Even though “Dead Space 2” has a handful of multiplayer modes, it’s a game people will largely buy so they can play through the single player campaign, probably multiple times. That’s part of the reason I devoted nearly all of my review of the game talking about what I liked and didn’t like about the single-player game. Well, that and I’m a loner.
I did spend some time sampling the multiplayer and came away pleasantly surprised, as my experience varied from what I’d heard. I do think “Dead Space 2’s” publisher, Electronic Arts, is erring by requiring an online pass, included with new copies of the game but sold separately for people who bought “Dead Space 2” used, to play the online multiplayer. Taken on its face, the multiplayer probably won’t have a robust player base or enough lasting appeal to justify coughing up an extra $15 to play online if you happened to buy the game used or are borrowing it from a buddy.
The multiplayer in “Dead Space 2” (rated M, $60 for PC, Xbox 360 and PlayStation 3) includes five maps, each with its own game type that tasks a team of humans with completing a set of objectives. A team of necromorphs is tasked with delaying them long enough until a timer runs out.
In “Solar Array,” “Fuel Core” and “Titan Mines,” the humans run to designated points on the map, press or hold down a button to expose a piece of information or equipment, then ferry it to a specific spot on the map. The end goal is different, but the objectives you have to accomplish within each game type bear some similarities.
In “Escape,” the team of humans will be activating escape pods on the USG Ishimura, via the same “hold the button” technique, then clambering aboard before the timer runs out. On “Marker Lab,” they’re tasked with exposing via “hold-the-button,” then destroying a number of replicas of the alien markers that serve as the focal point for much of the single-player campaign.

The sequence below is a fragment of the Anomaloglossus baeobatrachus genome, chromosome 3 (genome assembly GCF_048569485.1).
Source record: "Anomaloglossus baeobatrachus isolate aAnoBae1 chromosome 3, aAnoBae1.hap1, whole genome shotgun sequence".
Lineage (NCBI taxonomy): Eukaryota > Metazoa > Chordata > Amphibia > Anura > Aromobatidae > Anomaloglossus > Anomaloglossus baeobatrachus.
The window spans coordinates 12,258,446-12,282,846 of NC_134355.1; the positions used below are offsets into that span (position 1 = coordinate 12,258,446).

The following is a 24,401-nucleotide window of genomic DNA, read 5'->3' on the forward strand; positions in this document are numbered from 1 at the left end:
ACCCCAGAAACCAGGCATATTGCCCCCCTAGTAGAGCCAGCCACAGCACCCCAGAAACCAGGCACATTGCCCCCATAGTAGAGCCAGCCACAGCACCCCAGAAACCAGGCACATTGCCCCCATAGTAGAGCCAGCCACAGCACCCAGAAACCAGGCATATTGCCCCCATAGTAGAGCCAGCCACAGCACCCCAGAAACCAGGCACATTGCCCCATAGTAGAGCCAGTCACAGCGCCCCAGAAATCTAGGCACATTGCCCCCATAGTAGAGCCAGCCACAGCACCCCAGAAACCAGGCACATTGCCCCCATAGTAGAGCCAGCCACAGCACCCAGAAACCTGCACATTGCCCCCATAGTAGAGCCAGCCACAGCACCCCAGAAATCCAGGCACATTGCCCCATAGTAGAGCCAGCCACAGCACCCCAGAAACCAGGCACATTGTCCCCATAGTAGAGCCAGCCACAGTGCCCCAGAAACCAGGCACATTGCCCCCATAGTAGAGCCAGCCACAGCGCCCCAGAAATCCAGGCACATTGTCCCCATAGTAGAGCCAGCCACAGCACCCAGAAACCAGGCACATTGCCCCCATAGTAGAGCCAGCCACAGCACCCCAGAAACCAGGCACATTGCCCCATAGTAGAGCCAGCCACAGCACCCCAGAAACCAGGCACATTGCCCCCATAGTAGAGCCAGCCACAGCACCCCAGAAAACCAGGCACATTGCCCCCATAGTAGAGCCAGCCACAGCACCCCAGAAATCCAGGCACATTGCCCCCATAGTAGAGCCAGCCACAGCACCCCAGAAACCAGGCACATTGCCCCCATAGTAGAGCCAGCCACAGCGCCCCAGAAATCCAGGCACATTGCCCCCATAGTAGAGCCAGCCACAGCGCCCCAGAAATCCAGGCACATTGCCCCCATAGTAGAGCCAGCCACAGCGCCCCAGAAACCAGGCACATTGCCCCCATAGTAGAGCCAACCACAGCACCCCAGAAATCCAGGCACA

Like a good game of “Left 4 Dead,” “Dead Space 2’s” multiplayer requires the good guys to stay in a tight grouping and work together, while the necromorphs are weaker and need to try to attack as a team and coordinate strategies.
My regular crew I play online with wasn’t available, and our player base is split between the PS3 and Xbox 360, so I tackled the multiplayer alone. In general, I found complaints I’ve heard about the game being unbalanced in favor of the engineers to not be the case in my game. The necromorphs won about 75 percent of the time. While it’s true that the undead creatures tend to die a lot easier than their human counterparts, your only goal as the necromorphs is to slow the humans down enough to cause them to fail. It’s not like in “Left 4 Dead” or “Left 4 Dead 2” where you need to rack up a high kill count to succeed.
What’s frustrating is that “Dead Space 2’s” multiplayer scoring still works like what you’d expect to find in a traditional shooter like “Call of Duty: Black Ops.” Players’ kill/death ratios are prominently displayed on the leaderboards, and it’s easier to rack up your own personal score as a human by simply slaughtering necromorphs. When I played on human teams, I was the one who often activated each objective, or ferried cargo to its destination, yet my courier role and tendency to evade enemies didn’t seem to net me as many experience points as I earned when I hung back and played escort to someone else’s mule.
As in just about every online shooter these days, “Dead Space 2” features a number of unlockable upgrades, plus additional weapons and armor, meaning the more experienced players will have an edge against rookies. Luckily, I dove into the multiplayer at Level 1 and found enough low-skilled players to hang with that I wasn’t embarrassingly awful.
I do think EA erred by requiring an online pass for “Dead Space 2’s” multiplayer. First off, the multiplayer is a first for the series. Charging people who buy the game used extra money to access the online modes might make sense in a primarily online game, such as EA’s “Battlefield” games. But with the game’s strong single-player game, New Game Plus options and the limited variety in multiplayer might mean many players never move beyond the free two-day trial.
All in all, “Dead Space 2’s” multiplayer is a fun experiment. As a fan of team, objective-based games that go beyond just straight up killing, I dig it. I doubt it’s something most players will still be obsessing over a year from now, but it’s not a bad first step.